The Grand National serves a bit like great music in that it pin-points times in your life. I’m no advocate of animal cruelty, far from it, but this event is that never fails to make one feel small – in ways you connect emotionally to a much larger picture.
When I was very very young I would scream at the television shouting on “my horse”. I can recall watching in total joy as a 7 year old shouting on Andy Pandy in 1977. This was the first Grand National I can recollect. Red Rum won its 3rd Grand National, all the way through I was asking my Grandfather and Mother “will I have enough to buy a kite with my winnings?”. My Mum backed Red Rum and my Grandfather always had an uncanny knack of selecting horses that did very well.
Lucius was to win in 1978 but my memories of that year are not so strong. In 1979 Rubstic provides stronger memories winning at 25/1.
1980 saw Ben Nevis win at 40/1. I can recall my Aunt kicking herself for not backing it due to her Scottish roots.
That’s the magic of the Grand National. It’s the only race where you blindly scan all of the horses pre-race. You naturally are drawn to certain horses and cast others aside with no real information. You just like their names or maybe the jockey has a similar name to a friend or family member.
Arguably 1981 provides the ultimate fairytale Grand National winner. My Uncle made a game on a piece of A4 paper. We cut all of the horse names out of a newspaper and rolled a dice to see if they fell at the fences. A one on the dice meant the horse had fallen. With 2 circuits only a few horses completed and believe this or not Aldaniti won. It was a brilliant way to pass the morning waiting for the race.
When it came to bet on the race we forgot what had just happened. No one backed Aldaniti. It won and remains the only time when everyone watching, no matter who they’d backed was moved by the jockey overcoming cancer tale that you really could not even dream-up. Magical.
Grittar (1982) I can remember being a very strong favourite and it convincingly winning the race. Likewise Corbierre (1983) was strongly fancied and a deserving winner.
1984 saw Hallo Dandy win at 13/1, a rare price and not at all an unlucky one. Last Suspect won in 1985 at a headscatching 50/1 giving it’s royal owner some unrequired extra dosh.
West Tip (1986) was a very strong favourite, but this is a race anyone can win. Maori Venture (1987) won but not without a serious challenge from Big Brown Bear whom I had backed at 200/1.
I was kicking myself for not backing Rhyme ‘n’ Reason in 1988 due to recently getting into the Beastie Boys – it all looks so much easier after the race.
Little Polveir was a popular choice due to its endearing name in 1989 winning at 28/1. Mr. Frisk gave its American owners something to shout about in 1990 at 16/1. In 1991 Seagram too was a popular winner at 12/1.
Party Politics with hindsight also caused kicking of heels in 1992 as it followed a General Election. Obvious really?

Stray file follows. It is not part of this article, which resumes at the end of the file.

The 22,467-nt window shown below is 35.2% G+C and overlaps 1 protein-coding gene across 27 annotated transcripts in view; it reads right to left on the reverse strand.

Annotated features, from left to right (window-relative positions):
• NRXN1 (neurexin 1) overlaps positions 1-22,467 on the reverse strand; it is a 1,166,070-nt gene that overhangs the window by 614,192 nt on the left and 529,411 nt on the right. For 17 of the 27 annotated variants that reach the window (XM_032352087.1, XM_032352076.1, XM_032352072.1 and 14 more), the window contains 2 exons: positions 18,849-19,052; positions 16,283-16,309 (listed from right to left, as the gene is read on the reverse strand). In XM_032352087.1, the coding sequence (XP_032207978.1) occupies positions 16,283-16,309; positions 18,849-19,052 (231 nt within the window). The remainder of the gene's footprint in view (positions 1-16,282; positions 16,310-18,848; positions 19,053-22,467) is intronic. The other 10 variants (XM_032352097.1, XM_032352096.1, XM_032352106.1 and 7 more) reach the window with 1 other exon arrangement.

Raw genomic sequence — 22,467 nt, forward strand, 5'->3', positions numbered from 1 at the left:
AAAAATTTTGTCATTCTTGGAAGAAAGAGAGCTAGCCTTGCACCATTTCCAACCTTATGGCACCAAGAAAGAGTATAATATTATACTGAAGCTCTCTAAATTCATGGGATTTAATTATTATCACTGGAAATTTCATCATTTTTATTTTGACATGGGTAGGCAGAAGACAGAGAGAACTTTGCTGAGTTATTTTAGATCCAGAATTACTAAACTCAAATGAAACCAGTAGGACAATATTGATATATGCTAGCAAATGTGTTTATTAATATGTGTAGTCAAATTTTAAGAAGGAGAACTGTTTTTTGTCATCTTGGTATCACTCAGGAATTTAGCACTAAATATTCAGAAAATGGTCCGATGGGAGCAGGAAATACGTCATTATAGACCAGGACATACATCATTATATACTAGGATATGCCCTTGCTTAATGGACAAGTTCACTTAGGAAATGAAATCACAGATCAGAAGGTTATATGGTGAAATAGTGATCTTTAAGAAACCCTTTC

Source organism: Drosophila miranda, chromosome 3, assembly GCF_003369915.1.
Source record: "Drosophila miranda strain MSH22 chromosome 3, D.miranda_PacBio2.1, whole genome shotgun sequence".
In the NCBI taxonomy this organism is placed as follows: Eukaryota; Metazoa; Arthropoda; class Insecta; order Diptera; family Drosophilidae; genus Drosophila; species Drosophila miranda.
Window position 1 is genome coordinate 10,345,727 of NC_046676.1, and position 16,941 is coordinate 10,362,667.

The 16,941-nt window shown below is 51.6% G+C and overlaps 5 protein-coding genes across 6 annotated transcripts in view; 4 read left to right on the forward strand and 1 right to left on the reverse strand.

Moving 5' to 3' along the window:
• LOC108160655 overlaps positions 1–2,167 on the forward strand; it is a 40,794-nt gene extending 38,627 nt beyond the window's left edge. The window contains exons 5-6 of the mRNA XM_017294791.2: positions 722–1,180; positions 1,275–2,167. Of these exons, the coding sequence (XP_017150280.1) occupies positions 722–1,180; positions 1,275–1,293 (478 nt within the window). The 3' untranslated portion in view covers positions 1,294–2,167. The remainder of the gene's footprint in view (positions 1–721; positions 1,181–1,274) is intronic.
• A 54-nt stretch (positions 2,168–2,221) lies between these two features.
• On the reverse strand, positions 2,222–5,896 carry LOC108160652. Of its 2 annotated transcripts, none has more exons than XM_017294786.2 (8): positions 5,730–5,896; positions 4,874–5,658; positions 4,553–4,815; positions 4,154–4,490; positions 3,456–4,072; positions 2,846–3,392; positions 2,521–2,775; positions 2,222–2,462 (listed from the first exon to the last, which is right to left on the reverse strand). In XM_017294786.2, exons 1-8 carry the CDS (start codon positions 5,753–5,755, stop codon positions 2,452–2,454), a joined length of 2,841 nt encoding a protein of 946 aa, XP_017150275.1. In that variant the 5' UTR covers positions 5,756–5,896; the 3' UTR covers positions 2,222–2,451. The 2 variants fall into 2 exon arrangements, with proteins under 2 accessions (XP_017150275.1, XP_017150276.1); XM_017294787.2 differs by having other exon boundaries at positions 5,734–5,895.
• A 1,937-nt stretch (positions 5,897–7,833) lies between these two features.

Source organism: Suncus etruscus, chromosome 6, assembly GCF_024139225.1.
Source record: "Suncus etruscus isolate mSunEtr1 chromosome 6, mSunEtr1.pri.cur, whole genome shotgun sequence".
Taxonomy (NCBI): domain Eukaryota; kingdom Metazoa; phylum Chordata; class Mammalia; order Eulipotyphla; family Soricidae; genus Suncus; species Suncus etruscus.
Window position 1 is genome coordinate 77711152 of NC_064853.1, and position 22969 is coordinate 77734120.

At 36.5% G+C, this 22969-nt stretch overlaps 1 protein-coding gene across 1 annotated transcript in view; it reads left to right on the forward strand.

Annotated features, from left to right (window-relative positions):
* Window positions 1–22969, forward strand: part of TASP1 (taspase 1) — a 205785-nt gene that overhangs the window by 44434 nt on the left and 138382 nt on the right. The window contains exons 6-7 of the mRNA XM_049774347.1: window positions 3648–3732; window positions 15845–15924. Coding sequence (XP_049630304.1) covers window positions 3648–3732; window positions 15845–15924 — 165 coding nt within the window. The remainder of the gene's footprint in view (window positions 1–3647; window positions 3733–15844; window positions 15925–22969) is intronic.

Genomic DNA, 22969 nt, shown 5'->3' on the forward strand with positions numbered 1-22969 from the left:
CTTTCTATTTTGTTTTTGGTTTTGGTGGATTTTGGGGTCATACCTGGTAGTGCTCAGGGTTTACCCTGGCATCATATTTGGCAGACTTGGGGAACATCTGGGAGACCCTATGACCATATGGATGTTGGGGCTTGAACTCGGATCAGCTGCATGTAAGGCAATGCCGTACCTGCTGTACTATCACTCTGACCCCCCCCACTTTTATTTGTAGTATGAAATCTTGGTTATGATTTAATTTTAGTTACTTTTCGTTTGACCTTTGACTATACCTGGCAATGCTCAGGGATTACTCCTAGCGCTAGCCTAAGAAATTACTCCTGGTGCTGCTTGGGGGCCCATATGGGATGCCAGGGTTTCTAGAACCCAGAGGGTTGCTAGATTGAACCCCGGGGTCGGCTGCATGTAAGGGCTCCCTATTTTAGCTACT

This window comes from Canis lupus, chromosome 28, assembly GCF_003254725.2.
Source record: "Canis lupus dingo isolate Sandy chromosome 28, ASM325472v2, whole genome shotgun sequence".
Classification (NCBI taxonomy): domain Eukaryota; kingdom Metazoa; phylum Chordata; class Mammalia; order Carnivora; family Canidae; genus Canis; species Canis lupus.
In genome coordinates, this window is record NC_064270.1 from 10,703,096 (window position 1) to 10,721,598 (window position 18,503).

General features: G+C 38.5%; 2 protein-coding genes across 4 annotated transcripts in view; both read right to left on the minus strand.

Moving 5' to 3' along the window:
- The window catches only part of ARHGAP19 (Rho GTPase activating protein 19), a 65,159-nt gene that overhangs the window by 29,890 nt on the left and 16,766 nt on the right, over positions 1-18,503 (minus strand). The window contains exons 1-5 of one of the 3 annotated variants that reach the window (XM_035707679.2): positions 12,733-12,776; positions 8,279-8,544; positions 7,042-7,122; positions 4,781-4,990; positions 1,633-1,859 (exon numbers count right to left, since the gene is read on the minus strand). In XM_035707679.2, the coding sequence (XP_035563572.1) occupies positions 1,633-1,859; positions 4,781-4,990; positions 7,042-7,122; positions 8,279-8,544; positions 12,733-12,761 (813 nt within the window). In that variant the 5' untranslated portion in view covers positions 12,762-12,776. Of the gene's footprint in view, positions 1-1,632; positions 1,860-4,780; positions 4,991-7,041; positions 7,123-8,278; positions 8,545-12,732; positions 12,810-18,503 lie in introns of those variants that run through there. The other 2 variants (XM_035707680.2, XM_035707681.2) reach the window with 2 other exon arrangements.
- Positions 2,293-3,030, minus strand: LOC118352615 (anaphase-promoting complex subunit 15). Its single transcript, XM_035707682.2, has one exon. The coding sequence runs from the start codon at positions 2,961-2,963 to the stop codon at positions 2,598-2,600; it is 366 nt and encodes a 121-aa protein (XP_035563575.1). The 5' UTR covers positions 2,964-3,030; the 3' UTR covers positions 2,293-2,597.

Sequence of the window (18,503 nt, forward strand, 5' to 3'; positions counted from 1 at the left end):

Around this time I can recall half of Moseley backing Roll A Joint for obvious reasons. Surely it was going to win. Well it did so well it had to be shot.
1993 saw the bizarre void race where the horses and jockeys rode on oblivious. I pitied a good friend who’d backed the winner that was never to be.
1994 saw Minnehoma win at 16/1. With The Simpsons being essential viewing at this time another reasons to kick oneself reared it’s head – D’oh!
Royal Athlete won in 1995 at 40/1 with a fine display. The following year a strong favourite was to win again at 7/1 Rough Quest romped home.
1997 saw my only (backed) winner. Lord Gyllene lead all the way and won at 14/1. Favourite Earth Summit won the following year at 7/1.
In 1999 I woke up on a friends floor after a heavy night out. All morning he and his housemates were all quoting in a Irish accent “go on Bobbyjo“. No one backed it and it won at 10/1.
Pappillon was another horse that looked an obvious winner after the event at 10/1 in 2000. Red Maurader 2001 was a decent outsider at 33/1 in 2001 in wet conditions.
In 2002 a mate called my mobile on the morning of the Grand National and just said in a stupid accent Bindaree and hung up. I ignored the suggestion and it won at 20/1. Damn.
2003 saw Spectrum 48k owners kick themselves at Monty’s Pass won at 16/1. Amberleigh House too looked like an obvious choice after the event in 2004 at 16/1.
Ruby Walsh got his National winner in 2005 with the appropriately named strong favourite Hedgehunter which powered home at 7/1.
Numbersixvalverde was one of those “it’s got too awkward a name to back” horses in 2006 – it won at 11/1.
2007 gave us a winner with a great Grand National name. Silver Birch was disciplined enough to win at 33/1.
Joint favourite Comply Or Die won in 2008 at 7/1. The following year (2009) had bookies celebrating across the country as Mon Mome won at 100/1.
Tony McCoy won in 2010 on joint favourite Don’t Push It at 10/1. Last year (2011) Ballabriggs won at 14/1.
For no logical reason this year I feel a horse around 40/1 will win. There’s quite a few of them. I’ve gone for Rare Bob and Alfa Beat. Don’t follow my tip, i’ve no idea what i’m doing, good luck though…